Pediculosis (Stachiella larseni) in farmed mink
Marina Brash, Emily Martin, James D Heal, Hugh Hildebrandt
In early January 2015, a mink producer submitted 2 dead unpelted Sapphire mink with rough hair coats, alopecic skin abrasions (Fig. 1), and chewed tail tips (Fig. 2) to the Animal Health Laboratory for identification of the ectoparasites found on the fur. This same producer had submitted mink less than 2 years previously with the same complaint.
The ectoparasites were identified based on the following taxonomic features:
1) Lice: Order Phthiraptera
2) Biting lice: Head wider than thorax.
3) Suborder Ischnocera: Mouthparts without palps.
4) Genus Stachiella: Host species (mink), 3 segmented antennae without a club, and characteristic body lengths (females 1.1 mm, males 0.8 mm) (Fig. 3).
5) Species: S. larseni. The defining structures included abdominal tergal plates without narrow heavily sclerotized bands and 2 pairs of distinctive anterior dorsal abdominal spine-like setae and sparse fine setae on the rest of the abdomen (Fig. 4). These 2 features distinguished S. larseni from S. ermineae (primarily found on weasels) and S. retusus (primarily found on weasels and martens) that are also less frequently identified on mink.
There is very little information in the literature describing lice from mink, but it is recognized that lice are typically very host-specific and are often found on only one host species, or closely related species. Therefore, these lice are not considered to have originated from dogs. If lice are present on farmed animals, populations may be at low, undetectable levels for most of the year but then usually peak in the winter when animals are kept indoors and close together. The winter of 2014/2015 in Ontario was exceptionally cold for prolonged periods of time. Although the mink were housed in pens inside sheds, this extended cold could have provided sufficient additional stress, especially for colour mutation mink, during a time when the mink were also preparing for the upcoming breeding season.
The quality of the mink pelt is an important factor dictating the value of the pelt, so keeping the ectoparasite burden under control is imperative. Since this farm experienced clinical pediculosis in the recent past, since lice populations can fluctuate widely, and since the farm has been consistently populated with mink for years; it is likely a low level louse population has been present on this farm for a few years.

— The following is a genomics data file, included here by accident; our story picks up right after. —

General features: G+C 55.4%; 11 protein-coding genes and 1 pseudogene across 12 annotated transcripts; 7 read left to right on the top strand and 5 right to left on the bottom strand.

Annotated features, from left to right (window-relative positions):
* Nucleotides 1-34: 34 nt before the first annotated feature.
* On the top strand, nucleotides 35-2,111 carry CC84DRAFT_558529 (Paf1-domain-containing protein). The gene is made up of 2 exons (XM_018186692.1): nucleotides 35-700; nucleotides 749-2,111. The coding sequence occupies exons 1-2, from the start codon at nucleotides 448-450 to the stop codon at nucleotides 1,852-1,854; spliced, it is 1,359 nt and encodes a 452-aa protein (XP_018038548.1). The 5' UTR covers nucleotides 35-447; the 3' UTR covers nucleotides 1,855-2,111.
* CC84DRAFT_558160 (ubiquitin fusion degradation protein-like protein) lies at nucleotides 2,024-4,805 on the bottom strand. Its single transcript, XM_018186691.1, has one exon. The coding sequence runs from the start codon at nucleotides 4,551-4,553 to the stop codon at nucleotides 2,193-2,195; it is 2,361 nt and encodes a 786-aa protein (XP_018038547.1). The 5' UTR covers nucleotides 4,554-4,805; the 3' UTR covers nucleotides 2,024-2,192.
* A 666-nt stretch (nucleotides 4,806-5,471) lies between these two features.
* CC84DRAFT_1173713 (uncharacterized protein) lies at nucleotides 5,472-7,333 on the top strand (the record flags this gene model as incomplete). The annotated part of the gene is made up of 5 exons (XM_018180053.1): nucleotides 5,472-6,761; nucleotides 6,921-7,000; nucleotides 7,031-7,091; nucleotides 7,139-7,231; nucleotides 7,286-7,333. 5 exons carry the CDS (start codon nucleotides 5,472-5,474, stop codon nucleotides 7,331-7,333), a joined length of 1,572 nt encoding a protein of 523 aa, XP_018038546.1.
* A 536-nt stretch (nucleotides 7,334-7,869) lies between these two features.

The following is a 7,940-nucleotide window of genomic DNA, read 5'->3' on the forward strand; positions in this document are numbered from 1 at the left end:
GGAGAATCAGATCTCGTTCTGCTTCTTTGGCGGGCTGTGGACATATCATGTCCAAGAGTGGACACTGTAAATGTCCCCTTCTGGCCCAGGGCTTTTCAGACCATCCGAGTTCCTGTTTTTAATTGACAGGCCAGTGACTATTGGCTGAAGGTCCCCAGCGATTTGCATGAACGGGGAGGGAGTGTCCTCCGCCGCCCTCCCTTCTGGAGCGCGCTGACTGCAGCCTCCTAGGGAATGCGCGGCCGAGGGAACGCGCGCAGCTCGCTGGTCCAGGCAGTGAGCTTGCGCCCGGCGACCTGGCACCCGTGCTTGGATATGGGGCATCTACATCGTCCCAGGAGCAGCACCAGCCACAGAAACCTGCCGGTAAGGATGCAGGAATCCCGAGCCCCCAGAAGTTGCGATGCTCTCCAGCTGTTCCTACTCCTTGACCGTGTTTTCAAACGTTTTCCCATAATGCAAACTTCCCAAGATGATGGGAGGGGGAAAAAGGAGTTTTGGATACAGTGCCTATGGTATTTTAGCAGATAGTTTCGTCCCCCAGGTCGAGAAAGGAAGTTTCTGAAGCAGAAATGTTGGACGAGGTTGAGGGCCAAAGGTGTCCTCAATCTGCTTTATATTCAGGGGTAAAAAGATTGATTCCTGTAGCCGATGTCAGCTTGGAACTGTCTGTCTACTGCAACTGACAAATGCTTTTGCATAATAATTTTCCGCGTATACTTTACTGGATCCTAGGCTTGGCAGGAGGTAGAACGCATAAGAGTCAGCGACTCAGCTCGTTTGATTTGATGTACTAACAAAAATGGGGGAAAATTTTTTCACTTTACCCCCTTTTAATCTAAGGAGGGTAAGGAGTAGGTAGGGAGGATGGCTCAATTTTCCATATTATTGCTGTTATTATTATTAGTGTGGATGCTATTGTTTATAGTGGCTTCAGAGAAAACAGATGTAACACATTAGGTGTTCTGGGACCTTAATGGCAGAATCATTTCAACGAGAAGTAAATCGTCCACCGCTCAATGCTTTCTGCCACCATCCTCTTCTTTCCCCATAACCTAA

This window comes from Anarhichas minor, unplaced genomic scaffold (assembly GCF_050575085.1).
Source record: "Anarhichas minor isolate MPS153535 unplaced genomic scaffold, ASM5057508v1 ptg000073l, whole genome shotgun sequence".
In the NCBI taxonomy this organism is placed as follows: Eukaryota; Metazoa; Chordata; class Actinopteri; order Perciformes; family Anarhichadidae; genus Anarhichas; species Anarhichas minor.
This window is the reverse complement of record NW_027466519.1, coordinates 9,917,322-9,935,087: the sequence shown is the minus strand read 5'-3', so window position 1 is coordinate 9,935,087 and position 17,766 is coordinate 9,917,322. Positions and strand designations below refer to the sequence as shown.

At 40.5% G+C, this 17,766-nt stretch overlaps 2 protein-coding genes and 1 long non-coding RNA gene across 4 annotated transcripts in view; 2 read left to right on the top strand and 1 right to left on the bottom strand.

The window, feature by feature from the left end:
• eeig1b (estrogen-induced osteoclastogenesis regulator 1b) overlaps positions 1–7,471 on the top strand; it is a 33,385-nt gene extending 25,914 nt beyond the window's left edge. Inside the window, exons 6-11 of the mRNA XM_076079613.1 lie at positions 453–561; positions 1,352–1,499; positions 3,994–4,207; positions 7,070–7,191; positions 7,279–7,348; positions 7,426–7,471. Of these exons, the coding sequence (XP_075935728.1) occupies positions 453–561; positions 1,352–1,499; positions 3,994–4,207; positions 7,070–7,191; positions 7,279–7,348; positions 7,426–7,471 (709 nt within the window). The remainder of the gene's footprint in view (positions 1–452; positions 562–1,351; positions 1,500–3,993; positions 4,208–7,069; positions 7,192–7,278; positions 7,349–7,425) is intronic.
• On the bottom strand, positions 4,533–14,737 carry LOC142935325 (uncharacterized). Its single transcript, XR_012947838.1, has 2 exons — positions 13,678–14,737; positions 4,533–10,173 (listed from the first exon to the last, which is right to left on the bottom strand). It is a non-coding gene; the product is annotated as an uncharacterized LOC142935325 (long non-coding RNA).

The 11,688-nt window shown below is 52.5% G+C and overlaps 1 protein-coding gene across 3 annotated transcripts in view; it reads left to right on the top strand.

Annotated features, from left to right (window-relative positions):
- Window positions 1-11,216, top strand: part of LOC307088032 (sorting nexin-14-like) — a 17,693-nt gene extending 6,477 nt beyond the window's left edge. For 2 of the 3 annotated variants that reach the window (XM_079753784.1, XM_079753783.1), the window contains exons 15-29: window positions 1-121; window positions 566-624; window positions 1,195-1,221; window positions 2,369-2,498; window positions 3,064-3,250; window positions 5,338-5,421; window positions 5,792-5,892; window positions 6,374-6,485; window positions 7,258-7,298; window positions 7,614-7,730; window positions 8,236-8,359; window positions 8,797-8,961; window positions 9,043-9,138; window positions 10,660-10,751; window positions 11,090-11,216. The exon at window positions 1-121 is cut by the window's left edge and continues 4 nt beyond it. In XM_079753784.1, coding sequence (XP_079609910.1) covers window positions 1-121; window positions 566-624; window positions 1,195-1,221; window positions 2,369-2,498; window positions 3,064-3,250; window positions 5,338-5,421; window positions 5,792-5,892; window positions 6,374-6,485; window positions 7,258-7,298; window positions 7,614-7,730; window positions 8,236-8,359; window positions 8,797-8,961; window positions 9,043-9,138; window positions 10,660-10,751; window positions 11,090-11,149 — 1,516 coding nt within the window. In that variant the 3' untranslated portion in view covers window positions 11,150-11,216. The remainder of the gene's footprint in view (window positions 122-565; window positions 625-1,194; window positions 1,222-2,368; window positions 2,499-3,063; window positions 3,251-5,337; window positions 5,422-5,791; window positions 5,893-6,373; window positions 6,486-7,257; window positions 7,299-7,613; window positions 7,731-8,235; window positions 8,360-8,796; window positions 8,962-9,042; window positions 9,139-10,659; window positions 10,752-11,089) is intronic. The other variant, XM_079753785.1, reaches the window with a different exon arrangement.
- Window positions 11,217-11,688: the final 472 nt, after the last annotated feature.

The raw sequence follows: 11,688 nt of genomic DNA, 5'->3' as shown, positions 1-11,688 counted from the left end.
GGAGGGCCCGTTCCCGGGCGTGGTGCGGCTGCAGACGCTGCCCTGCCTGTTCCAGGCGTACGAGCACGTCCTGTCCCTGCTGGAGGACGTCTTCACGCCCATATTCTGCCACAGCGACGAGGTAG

When considering treatment and control, the life cycle of the parasite needs to be considered given the very short cycle with eggs hatching in ~1 week. The eggs are not affected by insecticides and, since the lice are mostly associated with the animal and less often in the environment, treatment of the animal must be done on a weekly basis. Treatment with permethrin, pyrethrin, or malathion powders in the nest box on a multi-weekly basis should be adequate and if nest box bedding is replaced, it will need to be retreated.
Ectoparasites are not often identified on mink farms but monitoring should still be part of herd management. Considering that quality pelts are the primary product of mink production, external examination during handling times will help identify underlying populations before they impact the health, wellbeing and pelt quality of the mink.
Evaluating virulence genes and antimicrobial susceptibility of avian pathogenic Escherichia coli from Ontario broiler and broiler breeder flocks
Michele Guerin, Csaba Varga, Durda Slavic, Patrick Boerlin, Marina Brash, Emily Martin, Rachel Ouckama, Alexandru Weisz, Mike Petrik, Cynthia Philippe, Melanie Barham
Avian pathogenic Escherichia coli (APEC), a subgroup of extra-intestinal pathogenic E. coli, cause diseases collectively named ‘colibacillosis’ in poultry. In broiler chickens, the most common lesions observed on gross postmortem include airsacculitis, pericarditis, perihepatitis, and cellulitis. Colibacillosis causes high morbidity and mortality in broiler chicken flocks, causing extensive economic losses.
The Ontario Animal Health Network (Poultry) reports early systemic bacterial infection in chickens <14 days of age to be very common in Ontario; E. coli is the predominant bacterium isolated, with flock mortality ranging from 1.0 to 15%. Similarly, in broiler chickens >14 days of age, late systemic E. coli infection is the most common diagnosis, with seasonal variation in the number of cases. Cellulitis accounts for a large proportion of chicken condemnations at broiler processing plants in Canada. The objectives of this project are to: 1) identify the most common virulence genes of APEC strains in Ontario broiler and broiler breeder flocks; 2) determine antimicrobial resistance patterns of APEC strains in Ontario broiler and broiler breeder flocks using the disk diffusion susceptibility testing method; and 3) evaluate potential relationships between virulence genes and antimicrobial resistance.
This study will provide baseline data on the virulence genes and antimicrobial susceptibility of APEC strains isolated from clinical cases of colibacillosis in Ontario, which will help to preserve the efficacy of antimicrobials in treating this disease, and which will provide critical information for alternative treatment or prevention, including creating a candidate vaccine to reduce or eliminate infections.
This project (OAHN-02) is funded by the OMAFRA-University of Guelph Strategic Partnership, under the Disease Surveillance Plan, which is a joint federal-provincial Growing Forward 2 project.